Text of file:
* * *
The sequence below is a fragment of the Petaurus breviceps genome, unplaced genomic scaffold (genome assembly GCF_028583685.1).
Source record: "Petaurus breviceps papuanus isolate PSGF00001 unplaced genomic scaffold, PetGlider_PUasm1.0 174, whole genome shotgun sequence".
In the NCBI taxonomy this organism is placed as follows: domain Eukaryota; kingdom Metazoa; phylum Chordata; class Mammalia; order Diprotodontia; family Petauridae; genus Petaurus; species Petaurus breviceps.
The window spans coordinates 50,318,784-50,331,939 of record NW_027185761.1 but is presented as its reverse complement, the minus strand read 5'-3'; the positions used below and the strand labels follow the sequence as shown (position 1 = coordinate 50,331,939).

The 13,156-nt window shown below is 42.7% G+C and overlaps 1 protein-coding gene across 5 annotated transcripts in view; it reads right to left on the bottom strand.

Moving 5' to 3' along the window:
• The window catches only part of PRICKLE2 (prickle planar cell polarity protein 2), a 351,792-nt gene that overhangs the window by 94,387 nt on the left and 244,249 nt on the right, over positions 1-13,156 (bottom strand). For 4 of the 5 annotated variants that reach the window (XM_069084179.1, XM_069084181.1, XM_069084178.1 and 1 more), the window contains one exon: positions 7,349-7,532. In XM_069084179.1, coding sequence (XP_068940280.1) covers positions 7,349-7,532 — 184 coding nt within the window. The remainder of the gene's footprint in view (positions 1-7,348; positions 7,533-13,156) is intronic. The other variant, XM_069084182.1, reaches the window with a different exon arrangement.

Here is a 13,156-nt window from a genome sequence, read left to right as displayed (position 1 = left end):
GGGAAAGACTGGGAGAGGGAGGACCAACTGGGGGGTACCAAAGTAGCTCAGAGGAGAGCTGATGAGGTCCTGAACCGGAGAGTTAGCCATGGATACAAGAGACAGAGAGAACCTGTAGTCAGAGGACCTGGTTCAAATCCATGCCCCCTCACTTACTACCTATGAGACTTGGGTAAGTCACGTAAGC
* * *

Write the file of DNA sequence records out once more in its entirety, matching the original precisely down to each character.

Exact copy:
The sequence below is a fragment of the Petaurus breviceps genome, unplaced genomic scaffold (genome assembly GCF_028583685.1).
Source record: "Petaurus breviceps papuanus isolate PSGF00001 unplaced genomic scaffold, PetGlider_PUasm1.0 174, whole genome shotgun sequence".
In the NCBI taxonomy this organism is placed as follows: domain Eukaryota; kingdom Metazoa; phylum Chordata; class Mammalia; order Diprotodontia; family Petauridae; genus Petaurus; species Petaurus breviceps.
The window spans coordinates 50,318,784-50,331,939 of record NW_027185761.1 but is presented as its reverse complement, the minus strand read 5'-3'; the positions used below and the strand labels follow the sequence as shown (position 1 = coordinate 50,331,939).

The 13,156-nt window shown below is 42.7% G+C and overlaps 1 protein-coding gene across 5 annotated transcripts in view; it reads right to left on the bottom strand.

Moving 5' to 3' along the window:
• The window catches only part of PRICKLE2 (prickle planar cell polarity protein 2), a 351,792-nt gene that overhangs the window by 94,387 nt on the left and 244,249 nt on the right, over positions 1-13,156 (bottom strand). For 4 of the 5 annotated variants that reach the window (XM_069084179.1, XM_069084181.1, XM_069084178.1 and 1 more), the window contains one exon: positions 7,349-7,532. In XM_069084179.1, coding sequence (XP_068940280.1) covers positions 7,349-7,532 — 184 coding nt within the window. The remainder of the gene's footprint in view (positions 1-7,348; positions 7,533-13,156) is intronic. The other variant, XM_069084182.1, reaches the window with a different exon arrangement.

Here is a 13,156-nt window from a genome sequence, read left to right as displayed (position 1 = left end):
GGGAAAGACTGGGAGAGGGAGGACCAACTGGGGGGTACCAAAGTAGCTCAGAGGAGAGCTGATGAGGTCCTGAACCGGAGAGTTAGCCATGGATACAAGAGACAGAGAGAACCTGTAGTCAGAGGACCTGGTTCAAATCCATGCCCCCTCACTTACTACCTATGAGACTTGGGTAAGTCACGTAAGC